NOTE: This document focuses on exchanging information using FHIR but, in theory, the principles described here would apply equally well to equivalent exchange mechanisms using other standards. For example, FHIR messaging would be like HL7 V2 and FHIR documents would be like HL7 CDA. If using other standards, the set of architectural approaches to exchange are likely to be more limited than those available for FHIR.

This section is broken into several components:

The guidance provided here focuses on specific architectural trade-offs between different FHIR exchange approaches and provides guidance on what approaches are best used in particular circumstances, all other things being equal. However, the reality is that it is rare for "all other things" to be equal. Designers will need to take into account other factors, including:

  • What approach(es) fall within the reasonable technical capabilities and development capacity of the systems that will be participating?
  • What legacy solutions already exist and how easy will it be to migrate those solutions to the specified approach?
  • Are there regulations, business policies, or privacy and/or security concerns that mandate or prohibit particular approaches?
  • What impact does the proposed solution have on performance/response time?
  • Will the exchange mechanism allow appropriate constraint on data retrieved (whether enforced by data source, data consumer or both)?
  • etc.

The following table provides an overview of several different approaches to data exchange. Each approach includes a short description and a link to a page providing more detail about the approach, including an interaction diagram demonstrating the flow pattern between the different systems. Each approach also includes a rating that reflects the degree of community support for the approach and the long-term reusability associated with implementing the approach. Both are ranked as either 'low', 'medium' or 'high'.

  1. Re-use indicates the amount of reusability is likely to be achieved from implementing a specific interoperability solution, where:
    1. 'High' indicates that the approach is likely to be applicable to a broad set of use-cases with minimal/no redevelopment and little/no negotiation required to establish a functional interoperable interface.
    2. 'Medium' indicates that the approach has a reasonable chance of utility for at least some other use-cases, though additional development and/or negotiation or configuration may be required.
    3. 'Low' indicates that the solution is generally use-case specific and support for additional use-cases using the same mechanism is almost certain to require additional development. Negotiation will be required to define what data will be sent and how it will be requested. Note: 'negotiation' means that technical discussion and agreement will be required but does not necessarily imply a need for contractual agreement.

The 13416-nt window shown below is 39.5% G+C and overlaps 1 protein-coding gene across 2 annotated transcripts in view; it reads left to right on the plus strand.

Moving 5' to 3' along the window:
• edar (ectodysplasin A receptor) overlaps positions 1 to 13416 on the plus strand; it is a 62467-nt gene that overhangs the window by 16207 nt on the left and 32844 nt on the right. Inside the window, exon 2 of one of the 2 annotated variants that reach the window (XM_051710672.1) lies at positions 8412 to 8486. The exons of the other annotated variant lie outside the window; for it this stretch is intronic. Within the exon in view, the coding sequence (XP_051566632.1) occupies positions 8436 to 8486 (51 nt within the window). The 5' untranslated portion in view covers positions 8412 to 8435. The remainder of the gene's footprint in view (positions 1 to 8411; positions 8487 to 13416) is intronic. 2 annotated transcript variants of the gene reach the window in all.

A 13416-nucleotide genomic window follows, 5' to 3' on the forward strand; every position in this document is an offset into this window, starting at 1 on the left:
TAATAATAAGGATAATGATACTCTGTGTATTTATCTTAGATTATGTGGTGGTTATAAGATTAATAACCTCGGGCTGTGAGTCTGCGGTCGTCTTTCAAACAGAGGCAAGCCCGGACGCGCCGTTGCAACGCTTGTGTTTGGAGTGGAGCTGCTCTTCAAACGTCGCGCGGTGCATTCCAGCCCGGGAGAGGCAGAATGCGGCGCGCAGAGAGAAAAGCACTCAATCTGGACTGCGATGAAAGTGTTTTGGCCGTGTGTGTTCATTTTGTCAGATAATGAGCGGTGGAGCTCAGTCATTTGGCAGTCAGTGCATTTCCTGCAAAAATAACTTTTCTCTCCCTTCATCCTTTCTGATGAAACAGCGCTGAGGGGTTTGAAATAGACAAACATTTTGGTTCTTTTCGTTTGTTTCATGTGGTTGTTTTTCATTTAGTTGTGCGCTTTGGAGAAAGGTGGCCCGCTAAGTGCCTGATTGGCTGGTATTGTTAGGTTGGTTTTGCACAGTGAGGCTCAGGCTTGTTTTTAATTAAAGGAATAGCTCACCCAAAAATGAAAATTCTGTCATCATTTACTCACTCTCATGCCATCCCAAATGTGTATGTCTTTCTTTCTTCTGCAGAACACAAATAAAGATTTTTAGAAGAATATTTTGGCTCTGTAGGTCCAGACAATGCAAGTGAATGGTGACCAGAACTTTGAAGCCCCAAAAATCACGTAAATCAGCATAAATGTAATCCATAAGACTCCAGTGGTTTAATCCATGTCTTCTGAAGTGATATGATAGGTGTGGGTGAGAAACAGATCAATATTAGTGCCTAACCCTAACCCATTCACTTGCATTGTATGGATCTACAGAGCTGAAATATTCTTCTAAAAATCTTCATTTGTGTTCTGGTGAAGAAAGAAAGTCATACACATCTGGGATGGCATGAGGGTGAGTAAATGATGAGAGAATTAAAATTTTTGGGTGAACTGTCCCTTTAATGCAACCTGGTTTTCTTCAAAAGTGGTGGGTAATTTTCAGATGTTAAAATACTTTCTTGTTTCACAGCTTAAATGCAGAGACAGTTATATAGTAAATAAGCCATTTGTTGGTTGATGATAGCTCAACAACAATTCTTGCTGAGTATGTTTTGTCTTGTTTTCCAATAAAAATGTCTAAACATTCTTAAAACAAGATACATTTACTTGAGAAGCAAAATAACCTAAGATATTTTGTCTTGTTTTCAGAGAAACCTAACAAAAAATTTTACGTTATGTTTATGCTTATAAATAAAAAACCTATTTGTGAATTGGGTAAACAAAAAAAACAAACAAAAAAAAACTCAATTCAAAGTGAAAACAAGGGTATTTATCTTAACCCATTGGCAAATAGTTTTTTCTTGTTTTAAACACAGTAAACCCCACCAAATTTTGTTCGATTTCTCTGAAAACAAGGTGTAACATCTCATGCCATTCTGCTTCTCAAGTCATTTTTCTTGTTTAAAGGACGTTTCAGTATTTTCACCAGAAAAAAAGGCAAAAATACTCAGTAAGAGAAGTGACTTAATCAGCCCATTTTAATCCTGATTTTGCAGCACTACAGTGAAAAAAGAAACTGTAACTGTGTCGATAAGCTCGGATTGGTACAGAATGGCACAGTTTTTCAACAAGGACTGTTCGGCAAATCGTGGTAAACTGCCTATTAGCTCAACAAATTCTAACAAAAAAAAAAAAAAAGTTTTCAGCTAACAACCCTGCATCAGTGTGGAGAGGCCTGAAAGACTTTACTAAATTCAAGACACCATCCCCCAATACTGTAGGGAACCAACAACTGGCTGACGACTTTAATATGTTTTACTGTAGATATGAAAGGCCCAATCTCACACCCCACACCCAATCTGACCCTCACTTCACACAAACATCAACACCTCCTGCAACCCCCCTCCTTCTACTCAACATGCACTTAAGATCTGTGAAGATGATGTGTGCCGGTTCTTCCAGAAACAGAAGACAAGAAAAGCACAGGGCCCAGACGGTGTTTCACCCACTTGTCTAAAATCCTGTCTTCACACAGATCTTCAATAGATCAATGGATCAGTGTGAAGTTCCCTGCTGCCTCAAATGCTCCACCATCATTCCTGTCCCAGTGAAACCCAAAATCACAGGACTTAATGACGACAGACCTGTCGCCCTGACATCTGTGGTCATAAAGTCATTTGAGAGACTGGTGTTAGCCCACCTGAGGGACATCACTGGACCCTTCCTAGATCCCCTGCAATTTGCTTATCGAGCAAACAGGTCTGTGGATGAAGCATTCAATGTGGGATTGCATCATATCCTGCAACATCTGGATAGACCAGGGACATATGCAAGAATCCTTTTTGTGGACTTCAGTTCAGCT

2. Adoption indicates whether or not systems that have implemented FHIR for data exhange are likely to support the approach, where:
    1. 'High' indicates that many/most systems that support data exchange will support the approach.
    2. 'Medium' indicates that there are a reasonable number of implementations of the capability, but support is not widespread.
    3. 'Low' indicates that few systems other than some of the reference implementations are known to have production support for the mechanism.

    Rankings are approximate and might not hold in all environments. Also, in environments where FHIR adoption is low, even a 'high' ranking might not result in much support in that implementation space.

Assertions around the degree of re-usability and community adoption are not country-specific and are not based on formal measures, but rather from an informal subjective evaluation based on what's been observed in the area of implementation, questions, global and regional IGs and feedback from implementers. There are no formal measures of these characteristics available (as yet). There may be variability in terms of adoption within specific subsets of the FHIR community and adoption patterns may change over time. These considerations are intended to inform, but not constrain design decisions of individual implementation guides.